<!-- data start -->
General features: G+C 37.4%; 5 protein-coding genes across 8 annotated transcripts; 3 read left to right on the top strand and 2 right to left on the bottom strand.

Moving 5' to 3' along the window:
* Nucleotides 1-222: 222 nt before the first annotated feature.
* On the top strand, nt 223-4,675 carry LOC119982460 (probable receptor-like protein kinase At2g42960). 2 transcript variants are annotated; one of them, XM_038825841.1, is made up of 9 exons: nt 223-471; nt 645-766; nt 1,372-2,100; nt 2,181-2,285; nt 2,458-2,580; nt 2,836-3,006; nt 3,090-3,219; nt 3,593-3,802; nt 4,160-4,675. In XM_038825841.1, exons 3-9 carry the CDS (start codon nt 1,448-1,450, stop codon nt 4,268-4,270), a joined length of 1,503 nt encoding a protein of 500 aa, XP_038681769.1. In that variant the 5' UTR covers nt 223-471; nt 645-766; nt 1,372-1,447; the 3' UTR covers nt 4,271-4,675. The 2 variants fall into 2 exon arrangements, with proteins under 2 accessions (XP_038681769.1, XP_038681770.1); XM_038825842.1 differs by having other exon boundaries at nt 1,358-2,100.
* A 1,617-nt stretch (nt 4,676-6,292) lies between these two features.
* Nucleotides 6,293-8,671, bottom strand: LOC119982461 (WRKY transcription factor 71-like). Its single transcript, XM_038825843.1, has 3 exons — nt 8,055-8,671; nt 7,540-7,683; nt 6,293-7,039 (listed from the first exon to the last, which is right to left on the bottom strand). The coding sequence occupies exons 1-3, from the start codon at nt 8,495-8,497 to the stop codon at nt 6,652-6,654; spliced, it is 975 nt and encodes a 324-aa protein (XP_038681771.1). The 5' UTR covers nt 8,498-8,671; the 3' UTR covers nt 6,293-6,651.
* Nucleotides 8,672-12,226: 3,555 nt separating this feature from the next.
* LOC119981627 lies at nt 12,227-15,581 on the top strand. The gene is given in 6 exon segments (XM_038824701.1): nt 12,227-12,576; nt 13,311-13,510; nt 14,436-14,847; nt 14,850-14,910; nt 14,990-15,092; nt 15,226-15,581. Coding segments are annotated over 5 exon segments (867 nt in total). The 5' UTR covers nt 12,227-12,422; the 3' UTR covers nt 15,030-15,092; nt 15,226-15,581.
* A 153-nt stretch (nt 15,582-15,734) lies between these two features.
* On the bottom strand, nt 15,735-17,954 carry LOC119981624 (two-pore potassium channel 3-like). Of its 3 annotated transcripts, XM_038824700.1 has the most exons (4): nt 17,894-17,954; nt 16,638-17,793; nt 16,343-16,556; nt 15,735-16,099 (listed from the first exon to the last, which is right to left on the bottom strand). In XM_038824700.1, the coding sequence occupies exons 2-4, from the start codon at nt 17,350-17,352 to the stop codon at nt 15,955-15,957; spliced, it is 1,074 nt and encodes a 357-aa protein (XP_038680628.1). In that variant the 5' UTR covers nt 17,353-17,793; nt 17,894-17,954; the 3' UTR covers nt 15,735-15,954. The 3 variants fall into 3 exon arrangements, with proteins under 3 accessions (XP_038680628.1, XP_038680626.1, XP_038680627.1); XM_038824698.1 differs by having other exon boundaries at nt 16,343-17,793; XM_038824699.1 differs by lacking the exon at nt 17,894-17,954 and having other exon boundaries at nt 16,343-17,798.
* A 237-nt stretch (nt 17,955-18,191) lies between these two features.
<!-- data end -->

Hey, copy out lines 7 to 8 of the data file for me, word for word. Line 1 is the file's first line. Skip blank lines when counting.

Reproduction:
* Nucleotides 8,672-12,226: 3,555 nt separating this feature from the next.
* LOC119981627 lies at nt 12,227-15,581 on the top strand. The gene is given in 6 exon segments (XM_038824701.1): nt 12,227-12,576; nt 13,311-13,510; nt 14,436-14,847; nt 14,850-14,910; nt 14,990-15,092; nt 15,226-15,581. Coding segments are annotated over 5 exon segments (867 nt in total). The 5' UTR covers nt 12,227-12,422; the 3' UTR covers nt 15,030-15,092; nt 15,226-15,581.